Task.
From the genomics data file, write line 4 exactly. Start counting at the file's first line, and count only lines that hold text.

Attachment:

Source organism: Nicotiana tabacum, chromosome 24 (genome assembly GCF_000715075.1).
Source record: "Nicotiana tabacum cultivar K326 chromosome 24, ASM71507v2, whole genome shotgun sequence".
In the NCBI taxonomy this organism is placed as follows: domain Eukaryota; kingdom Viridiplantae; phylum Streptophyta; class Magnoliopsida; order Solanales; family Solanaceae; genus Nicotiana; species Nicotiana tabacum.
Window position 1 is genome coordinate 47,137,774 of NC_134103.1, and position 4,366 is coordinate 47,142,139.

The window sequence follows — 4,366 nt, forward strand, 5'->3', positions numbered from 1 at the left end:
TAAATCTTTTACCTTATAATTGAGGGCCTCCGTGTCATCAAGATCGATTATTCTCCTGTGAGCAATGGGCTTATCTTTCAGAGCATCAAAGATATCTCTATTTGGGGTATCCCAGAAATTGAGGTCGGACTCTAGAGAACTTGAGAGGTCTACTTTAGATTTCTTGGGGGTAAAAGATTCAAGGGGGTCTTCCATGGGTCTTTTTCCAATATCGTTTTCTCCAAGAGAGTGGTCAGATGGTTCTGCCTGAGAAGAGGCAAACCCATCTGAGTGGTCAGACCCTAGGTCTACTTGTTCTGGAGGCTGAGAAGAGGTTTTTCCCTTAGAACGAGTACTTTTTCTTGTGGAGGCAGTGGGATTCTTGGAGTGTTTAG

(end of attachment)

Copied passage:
Window position 1 is genome coordinate 47,137,774 of NC_134103.1, and position 4,366 is coordinate 47,142,139.